POPULAR SCIENCE MONTHLY.
bodies submitted to the rays issuing from radium in a confined space, became active themselves in an analogous manner. On removing the bodies from this influence the power thus excited passes off in accordance with a given law independent of the nature of the bodies. In this connection experiments were made with bodies of diverse constitution, such as aluminium, copper, lead, bismuth, platinum, silver, glass, alum, paraffine, celluloid and caoutchouc.
Professor Rutherford, of Montreal, has found that this induced activity is produced by an 'emanation' that behaves like a gas, but this gas has not been isolated, or tested chemically or physically. In this connection it is of interest to note that Dr. Giesel, of Germany, also mentions a peculiar, colorless gas, having radio-active properties obtained by the decomposition of radium bromide.
The nature and extraordinary energy of the rays emitted by this singular substance has attracted much attention; it has been shown that they are of different kinds, a part being identical with cathode rays and another part capable of being still further divided into very penetrating rays, and those easily absorbed. Their energy is estimated by Rutherford and McClung to be prodigious; they calculate that one gramme of radium would radiate in a year energy equivalent to 3000 gramme-calories, which is about one foot-pound per hour. The source of this energy is a mystery; the savants last named suggest that it is due to the breaking down of atoms into smaller particles which themselves constitute these radiations.
Since it is universally admitted that the radiations are material the problem arises, does radium lose weight in the course of time? This question has been answered differently by two authorities. Becquerel has calculated from experimental data that one square centimeter of radium-surface would lose 1.2 milligrammes of matter in one thousand million years. On the other hand, Heydweiller found that five grammes containing only a small percentage of pure radium lost about 0.02 of a milligramme per day, and he observed a total loss of one half milligramme in a time not stated. The excessively small quantities of material available for examination and its exceeding rarity (a very small sample is valued at twenty-five dollars) will account for such contradictory statements.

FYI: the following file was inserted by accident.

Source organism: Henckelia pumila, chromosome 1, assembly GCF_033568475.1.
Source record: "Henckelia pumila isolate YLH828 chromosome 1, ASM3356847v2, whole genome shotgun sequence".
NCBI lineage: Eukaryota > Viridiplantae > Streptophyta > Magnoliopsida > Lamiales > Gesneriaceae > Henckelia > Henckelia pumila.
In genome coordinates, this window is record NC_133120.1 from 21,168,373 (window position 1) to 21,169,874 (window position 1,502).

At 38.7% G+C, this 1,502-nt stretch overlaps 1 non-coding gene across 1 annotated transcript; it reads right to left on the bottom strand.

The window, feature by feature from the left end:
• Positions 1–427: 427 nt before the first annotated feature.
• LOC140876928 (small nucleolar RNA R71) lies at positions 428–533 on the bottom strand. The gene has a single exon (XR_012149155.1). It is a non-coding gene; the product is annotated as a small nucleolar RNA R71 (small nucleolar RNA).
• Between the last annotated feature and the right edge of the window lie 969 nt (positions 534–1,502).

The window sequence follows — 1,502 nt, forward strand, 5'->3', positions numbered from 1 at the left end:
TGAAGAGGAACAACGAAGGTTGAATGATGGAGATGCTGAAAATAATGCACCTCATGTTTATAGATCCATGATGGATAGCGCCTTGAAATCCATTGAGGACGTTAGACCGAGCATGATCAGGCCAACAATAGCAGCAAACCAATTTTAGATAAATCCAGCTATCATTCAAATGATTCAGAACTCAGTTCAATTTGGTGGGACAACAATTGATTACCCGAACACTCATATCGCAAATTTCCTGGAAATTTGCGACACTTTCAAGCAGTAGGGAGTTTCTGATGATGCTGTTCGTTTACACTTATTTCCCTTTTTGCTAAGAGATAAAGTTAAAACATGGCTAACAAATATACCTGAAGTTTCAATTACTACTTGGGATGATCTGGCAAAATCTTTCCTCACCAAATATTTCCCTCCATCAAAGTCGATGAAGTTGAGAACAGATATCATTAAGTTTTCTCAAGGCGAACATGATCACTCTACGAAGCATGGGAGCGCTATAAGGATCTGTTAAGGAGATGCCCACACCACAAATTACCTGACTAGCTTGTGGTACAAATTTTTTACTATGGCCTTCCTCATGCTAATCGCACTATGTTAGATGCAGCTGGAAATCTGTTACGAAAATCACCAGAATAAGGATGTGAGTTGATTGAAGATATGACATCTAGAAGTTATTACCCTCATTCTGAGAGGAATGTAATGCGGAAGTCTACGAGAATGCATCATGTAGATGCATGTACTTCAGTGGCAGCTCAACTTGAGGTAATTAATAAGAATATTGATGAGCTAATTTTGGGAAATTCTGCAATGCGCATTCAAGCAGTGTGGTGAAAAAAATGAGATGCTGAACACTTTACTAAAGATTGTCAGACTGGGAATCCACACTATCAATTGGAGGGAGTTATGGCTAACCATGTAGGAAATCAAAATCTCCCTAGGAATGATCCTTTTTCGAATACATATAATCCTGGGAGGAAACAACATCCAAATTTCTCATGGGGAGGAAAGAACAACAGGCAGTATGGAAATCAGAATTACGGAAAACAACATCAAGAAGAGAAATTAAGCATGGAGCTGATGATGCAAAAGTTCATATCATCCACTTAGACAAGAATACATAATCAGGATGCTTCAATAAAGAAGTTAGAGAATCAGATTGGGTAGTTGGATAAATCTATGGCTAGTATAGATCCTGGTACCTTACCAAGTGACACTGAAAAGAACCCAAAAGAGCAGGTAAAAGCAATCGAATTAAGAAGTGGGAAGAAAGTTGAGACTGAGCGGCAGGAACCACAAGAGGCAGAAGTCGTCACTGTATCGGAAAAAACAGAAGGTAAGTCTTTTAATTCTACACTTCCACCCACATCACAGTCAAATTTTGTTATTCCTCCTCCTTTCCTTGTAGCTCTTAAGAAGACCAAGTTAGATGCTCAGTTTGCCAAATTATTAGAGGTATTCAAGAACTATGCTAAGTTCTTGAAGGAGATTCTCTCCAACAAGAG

The discovery by Curie and Laborde that radium emits heat was the result of two experiments. By a thermo-electric method they ascertained that a specimen of barium chloride containing one sixth of its weight of radium chloride indicated a temperature 1.5° C. (2.7° Fah.) higher than a sample of pure barium chloride; the temperature was determined by comparing the heat emitted with that excited in a wire of known resistance by an electric current of known intensity. In the second experiment they employed a Bunsen calorimeter. The ex-